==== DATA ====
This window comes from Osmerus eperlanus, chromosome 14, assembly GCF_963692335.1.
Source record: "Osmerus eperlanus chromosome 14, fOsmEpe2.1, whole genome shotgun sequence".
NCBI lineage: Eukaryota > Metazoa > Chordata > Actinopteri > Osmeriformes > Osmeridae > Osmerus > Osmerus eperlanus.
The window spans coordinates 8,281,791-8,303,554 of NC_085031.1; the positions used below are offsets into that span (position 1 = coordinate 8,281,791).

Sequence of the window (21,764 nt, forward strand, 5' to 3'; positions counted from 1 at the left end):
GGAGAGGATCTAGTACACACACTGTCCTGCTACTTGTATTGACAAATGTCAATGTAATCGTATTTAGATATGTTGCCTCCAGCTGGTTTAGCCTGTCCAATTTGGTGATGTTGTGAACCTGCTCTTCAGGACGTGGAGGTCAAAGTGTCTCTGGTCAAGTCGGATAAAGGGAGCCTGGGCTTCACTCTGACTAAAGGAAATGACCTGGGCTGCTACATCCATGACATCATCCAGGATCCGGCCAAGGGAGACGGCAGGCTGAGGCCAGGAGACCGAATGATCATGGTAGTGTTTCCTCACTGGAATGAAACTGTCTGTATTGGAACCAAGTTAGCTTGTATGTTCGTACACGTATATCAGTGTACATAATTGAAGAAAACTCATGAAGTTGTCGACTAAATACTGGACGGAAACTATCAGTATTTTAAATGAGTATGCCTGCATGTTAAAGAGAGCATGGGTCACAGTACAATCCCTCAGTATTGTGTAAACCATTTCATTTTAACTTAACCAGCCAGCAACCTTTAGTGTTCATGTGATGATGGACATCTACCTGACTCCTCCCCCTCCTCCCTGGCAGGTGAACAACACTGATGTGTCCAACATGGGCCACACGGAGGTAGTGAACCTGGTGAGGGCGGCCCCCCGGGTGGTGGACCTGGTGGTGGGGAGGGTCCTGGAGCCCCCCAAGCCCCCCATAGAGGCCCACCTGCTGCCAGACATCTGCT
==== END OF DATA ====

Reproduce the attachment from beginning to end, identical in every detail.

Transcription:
This window comes from Osmerus eperlanus, chromosome 14, assembly GCF_963692335.1.
Source record: "Osmerus eperlanus chromosome 14, fOsmEpe2.1, whole genome shotgun sequence".
NCBI lineage: Eukaryota > Metazoa > Chordata > Actinopteri > Osmeriformes > Osmeridae > Osmerus > Osmerus eperlanus.
The window spans coordinates 8,281,791-8,303,554 of NC_085031.1; the positions used below are offsets into that span (position 1 = coordinate 8,281,791).

Sequence of the window (21,764 nt, forward strand, 5' to 3'; positions counted from 1 at the left end):
GGAGAGGATCTAGTACACACACTGTCCTGCTACTTGTATTGACAAATGTCAATGTAATCGTATTTAGATATGTTGCCTCCAGCTGGTTTAGCCTGTCCAATTTGGTGATGTTGTGAACCTGCTCTTCAGGACGTGGAGGTCAAAGTGTCTCTGGTCAAGTCGGATAAAGGGAGCCTGGGCTTCACTCTGACTAAAGGAAATGACCTGGGCTGCTACATCCATGACATCATCCAGGATCCGGCCAAGGGAGACGGCAGGCTGAGGCCAGGAGACCGAATGATCATGGTAGTGTTTCCTCACTGGAATGAAACTGTCTGTATTGGAACCAAGTTAGCTTGTATGTTCGTACACGTATATCAGTGTACATAATTGAAGAAAACTCATGAAGTTGTCGACTAAATACTGGACGGAAACTATCAGTATTTTAAATGAGTATGCCTGCATGTTAAAGAGAGCATGGGTCACAGTACAATCCCTCAGTATTGTGTAAACCATTTCATTTTAACTTAACCAGCCAGCAACCTTTAGTGTTCATGTGATGATGGACATCTACCTGACTCCTCCCCCTCCTCCCTGGCAGGTGAACAACACTGATGTGTCCAACATGGGCCACACGGAGGTAGTGAACCTGGTGAGGGCGGCCCCCCGGGTGGTGGACCTGGTGGTGGGGAGGGTCCTGGAGCCCCCCAAGCCCCCCATAGAGGCCCACCTGCTGCCAGACATCTGCT